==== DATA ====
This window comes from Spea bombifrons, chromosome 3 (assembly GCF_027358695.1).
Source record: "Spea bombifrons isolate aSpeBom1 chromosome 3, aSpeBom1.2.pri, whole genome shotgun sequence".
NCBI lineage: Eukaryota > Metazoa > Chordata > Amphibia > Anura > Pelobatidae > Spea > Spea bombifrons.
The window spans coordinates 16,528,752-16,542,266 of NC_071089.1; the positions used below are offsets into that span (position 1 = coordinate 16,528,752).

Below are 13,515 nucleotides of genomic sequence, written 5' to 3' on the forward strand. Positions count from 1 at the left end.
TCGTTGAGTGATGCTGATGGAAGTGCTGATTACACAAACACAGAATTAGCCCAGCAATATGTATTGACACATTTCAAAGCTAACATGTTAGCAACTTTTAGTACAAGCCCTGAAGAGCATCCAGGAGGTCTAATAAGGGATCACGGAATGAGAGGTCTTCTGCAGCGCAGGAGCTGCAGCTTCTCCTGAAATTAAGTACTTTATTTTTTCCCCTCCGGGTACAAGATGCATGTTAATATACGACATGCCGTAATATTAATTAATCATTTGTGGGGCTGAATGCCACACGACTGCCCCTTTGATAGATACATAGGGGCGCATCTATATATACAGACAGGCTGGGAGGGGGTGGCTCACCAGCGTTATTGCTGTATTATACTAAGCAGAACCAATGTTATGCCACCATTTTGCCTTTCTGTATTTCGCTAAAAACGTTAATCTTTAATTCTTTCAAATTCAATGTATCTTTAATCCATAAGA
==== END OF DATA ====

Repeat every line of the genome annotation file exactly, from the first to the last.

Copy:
This window comes from Spea bombifrons, chromosome 3 (assembly GCF_027358695.1).
Source record: "Spea bombifrons isolate aSpeBom1 chromosome 3, aSpeBom1.2.pri, whole genome shotgun sequence".
NCBI lineage: Eukaryota > Metazoa > Chordata > Amphibia > Anura > Pelobatidae > Spea > Spea bombifrons.
The window spans coordinates 16,528,752-16,542,266 of NC_071089.1; the positions used below are offsets into that span (position 1 = coordinate 16,528,752).

Below are 13,515 nucleotides of genomic sequence, written 5' to 3' on the forward strand. Positions count from 1 at the left end.
TCGTTGAGTGATGCTGATGGAAGTGCTGATTACACAAACACAGAATTAGCCCAGCAATATGTATTGACACATTTCAAAGCTAACATGTTAGCAACTTTTAGTACAAGCCCTGAAGAGCATCCAGGAGGTCTAATAAGGGATCACGGAATGAGAGGTCTTCTGCAGCGCAGGAGCTGCAGCTTCTCCTGAAATTAAGTACTTTATTTTTTCCCCTCCGGGTACAAGATGCATGTTAATATACGACATGCCGTAATATTAATTAATCATTTGTGGGGCTGAATGCCACACGACTGCCCCTTTGATAGATACATAGGGGCGCATCTATATATACAGACAGGCTGGGAGGGGGTGGCTCACCAGCGTTATTGCTGTATTATACTAAGCAGAACCAATGTTATGCCACCATTTTGCCTTTCTGTATTTCGCTAAAAACGTTAATCTTTAATTCTTTCAAATTCAATGTATCTTTAATCCATAAGA